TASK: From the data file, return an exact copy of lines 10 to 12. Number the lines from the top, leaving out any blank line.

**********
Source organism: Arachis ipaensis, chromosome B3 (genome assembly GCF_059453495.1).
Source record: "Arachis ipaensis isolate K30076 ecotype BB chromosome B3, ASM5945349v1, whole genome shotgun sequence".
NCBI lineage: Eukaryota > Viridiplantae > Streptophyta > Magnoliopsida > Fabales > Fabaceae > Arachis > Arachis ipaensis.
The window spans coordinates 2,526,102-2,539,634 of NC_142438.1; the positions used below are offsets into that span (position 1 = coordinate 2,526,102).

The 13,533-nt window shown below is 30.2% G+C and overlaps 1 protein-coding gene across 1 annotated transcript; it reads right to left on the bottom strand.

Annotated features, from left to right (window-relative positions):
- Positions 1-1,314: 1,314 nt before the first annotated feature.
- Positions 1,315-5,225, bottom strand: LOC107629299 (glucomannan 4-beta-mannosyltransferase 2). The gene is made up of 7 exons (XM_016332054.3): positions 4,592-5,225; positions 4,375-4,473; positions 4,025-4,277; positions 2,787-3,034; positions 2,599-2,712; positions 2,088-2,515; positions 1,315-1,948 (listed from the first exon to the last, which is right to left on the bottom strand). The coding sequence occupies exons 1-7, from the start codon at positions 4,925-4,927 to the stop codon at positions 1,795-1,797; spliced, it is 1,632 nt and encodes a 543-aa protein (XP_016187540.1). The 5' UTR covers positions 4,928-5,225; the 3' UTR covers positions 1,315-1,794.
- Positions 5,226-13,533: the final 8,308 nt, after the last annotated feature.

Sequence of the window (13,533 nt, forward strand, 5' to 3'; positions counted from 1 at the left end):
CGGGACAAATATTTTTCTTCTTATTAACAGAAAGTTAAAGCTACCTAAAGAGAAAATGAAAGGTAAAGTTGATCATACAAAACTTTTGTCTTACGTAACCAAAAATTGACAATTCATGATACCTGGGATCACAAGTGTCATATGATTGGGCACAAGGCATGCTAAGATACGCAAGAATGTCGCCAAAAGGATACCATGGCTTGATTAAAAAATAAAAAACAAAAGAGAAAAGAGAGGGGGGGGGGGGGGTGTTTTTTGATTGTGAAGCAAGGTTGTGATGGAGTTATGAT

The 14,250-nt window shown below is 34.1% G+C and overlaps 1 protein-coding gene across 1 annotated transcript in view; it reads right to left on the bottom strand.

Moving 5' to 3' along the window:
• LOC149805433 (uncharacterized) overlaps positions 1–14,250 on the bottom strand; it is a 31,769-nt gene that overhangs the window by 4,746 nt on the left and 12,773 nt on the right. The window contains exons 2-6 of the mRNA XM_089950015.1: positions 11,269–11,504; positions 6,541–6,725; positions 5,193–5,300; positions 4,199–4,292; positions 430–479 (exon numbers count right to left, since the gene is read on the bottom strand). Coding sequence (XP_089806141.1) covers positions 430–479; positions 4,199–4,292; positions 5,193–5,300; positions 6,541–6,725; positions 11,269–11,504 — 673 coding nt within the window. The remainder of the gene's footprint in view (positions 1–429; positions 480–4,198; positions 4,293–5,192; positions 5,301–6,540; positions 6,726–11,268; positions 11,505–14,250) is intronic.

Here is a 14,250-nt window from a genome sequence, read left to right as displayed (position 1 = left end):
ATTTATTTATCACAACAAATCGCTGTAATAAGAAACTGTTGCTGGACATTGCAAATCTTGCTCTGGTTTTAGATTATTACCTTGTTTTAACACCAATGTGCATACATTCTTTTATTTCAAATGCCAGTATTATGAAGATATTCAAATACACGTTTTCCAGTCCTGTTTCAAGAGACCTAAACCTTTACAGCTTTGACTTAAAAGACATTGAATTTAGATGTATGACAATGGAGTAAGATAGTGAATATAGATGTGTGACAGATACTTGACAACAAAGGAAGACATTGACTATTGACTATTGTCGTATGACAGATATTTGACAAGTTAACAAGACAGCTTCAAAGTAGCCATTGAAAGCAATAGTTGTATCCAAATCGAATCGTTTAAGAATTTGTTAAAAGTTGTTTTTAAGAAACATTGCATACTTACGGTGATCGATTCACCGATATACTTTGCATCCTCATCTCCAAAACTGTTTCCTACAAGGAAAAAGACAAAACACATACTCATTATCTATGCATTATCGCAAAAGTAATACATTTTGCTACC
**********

Sequence of the window (13,533 nt, forward strand, 5' to 3'; positions counted from 1 at the left end):
CGGGACAAATATTTTTCTTCTTATTAACAGAAAGTTAAAGCTACCTAAAGAGAAAATGAAAGGTAAAGTTGATCATACAAAACTTTTGTCTTACGTAACCAAAAATTGACAATTCATGATACCTGGGATCACAAGTGTCATATGATTGGGCACAAGGCATGCTAAGATACGCAAGAATGTCGCCAAAAGGATACCATGGCTTGATTAAAAAATAAAAAACAAAAGAGAAAAGAGAGGGGGGGGGGGGGGTGTTTTTTGATTGTGAAGCAAGGTTGTGATGGAGTTATGAT

The 14,250-nt window shown below is 34.1% G+C and overlaps 1 protein-coding gene across 1 annotated transcript in view; it reads right to left on the bottom strand.